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Book Review: Remembering Fenway Park, An Oral and Narrative History of the Home of the Boston Red Sox

May 9, 2011

Writing the history of Fenway Park is no easy task and when author Harvey Frommer set out to face the challenge he knew that he had his work cut out for him. Fenway, one of the nation’s oldest and most beloved ballparks, packs so much history that no author would be able to get away with anything less than full effort in describing it all. Not to mention the Fenway faithful, notorious for their knowledge and quick jump to point out an error.

In Frommer’s latest book, Remembering Fenway Park, he collects some of the greatest stories ever to unfold within the confines of the ballpark. He doesn’t just rely on personal accounts and box scores to recreate these events, but rather he includes the participants in retelling each story. The book begins with a foreword by Red Sox icon Johnny Pesky and is followed by nearly ten pages of “voices” – individuals whose stories he’s sharing. These aren’t simply current and former players – such as Dennis “Oil Can” Boyd, Whitey Ford, Terry Francona, Dennis Eckersley, Don Zimmer, Lou Merloni, Luis Tiant, Bill “Spaceman” Lee, and others – but a collection from all walks of life who love Fenway. Various journalists, both local and national. Countless fans. The team’s owners. Player’s fathers. Ushers and vendors, some who had worked at Fenway going back to the 1940s and 1950s. Possibly one of Frommer’s (and his editors) toughest challenges would have been fitting it all into one book.

Each chapter tackles a decade of Fenway history through the anecdotes, quotes, memories, and stories that the voices share. We relive the opening of the ballpark on April 20, 1912 and the team’s first pennant there.

The 1920s bring the sale of Babe Ruth to the Yankees, seven last place finishes, and dwindling attendance. The 1940s saw troubled times due to World War II and the "Splendid Splinter” Ted Williams roaming left field. The 1960s witness Williams homering in his final at bat, the arrival of Carl Yastrzemski, the 1967 pennant winning team. The 1970s viewed a string of playoff moments including the 1975 World Series (Carlton Fisk’s dramatic home run that beat the Reds) and 1978 one game playoff (Bucky Dent’s home run that beat the Red Sox).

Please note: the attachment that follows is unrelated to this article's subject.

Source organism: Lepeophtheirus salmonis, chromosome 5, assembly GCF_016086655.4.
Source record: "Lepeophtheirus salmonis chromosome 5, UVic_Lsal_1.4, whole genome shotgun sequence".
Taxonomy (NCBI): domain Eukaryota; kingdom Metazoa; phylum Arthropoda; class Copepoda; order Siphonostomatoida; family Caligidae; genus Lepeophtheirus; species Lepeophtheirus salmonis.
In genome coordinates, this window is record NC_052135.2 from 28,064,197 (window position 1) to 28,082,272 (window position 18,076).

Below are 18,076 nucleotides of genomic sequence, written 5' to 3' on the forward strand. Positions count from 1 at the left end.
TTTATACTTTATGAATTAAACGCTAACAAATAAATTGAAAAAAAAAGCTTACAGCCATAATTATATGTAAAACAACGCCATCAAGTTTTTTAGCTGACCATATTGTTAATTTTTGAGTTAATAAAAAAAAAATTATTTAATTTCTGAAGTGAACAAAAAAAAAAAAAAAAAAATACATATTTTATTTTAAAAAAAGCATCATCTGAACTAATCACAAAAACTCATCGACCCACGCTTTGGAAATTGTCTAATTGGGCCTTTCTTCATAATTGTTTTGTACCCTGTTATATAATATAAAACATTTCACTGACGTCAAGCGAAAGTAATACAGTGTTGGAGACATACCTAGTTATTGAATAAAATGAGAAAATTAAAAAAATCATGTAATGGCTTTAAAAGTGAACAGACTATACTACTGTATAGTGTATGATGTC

Roger Clemens and Wade Boggs arrive in the 1980s. The 1986 World Series. The “Save Fenway Park” movement begins in the 1990s. Attendance begins to climb. Fenway hosts the All Star Game with Williams in attendance. New owners take over with the new century. The Curse is broken in 2004. They win again in 2007. The team’s consecutive sellout streak sets a Major League record.

Beyond these stories, Frommer packed the book full of photographs of each and every moment going back through the stadium’s history. Fans of Fenway, or baseball, can easily recall many of these events and relive them through the pages.

Fans of the team or the game of baseball can appreciate what’s found in the book’s 200+ pages, but it’s also a must for those that enjoy the history of the game as well. It’s certainly a must read.

Now, in the interest of full disclosure I did receive a copy of Remembering Fenway Park to review from a New York City based PR Consulting Firm known as Press Box Publicity. This is actually the second book I’ve been able to review thanks to this blog.

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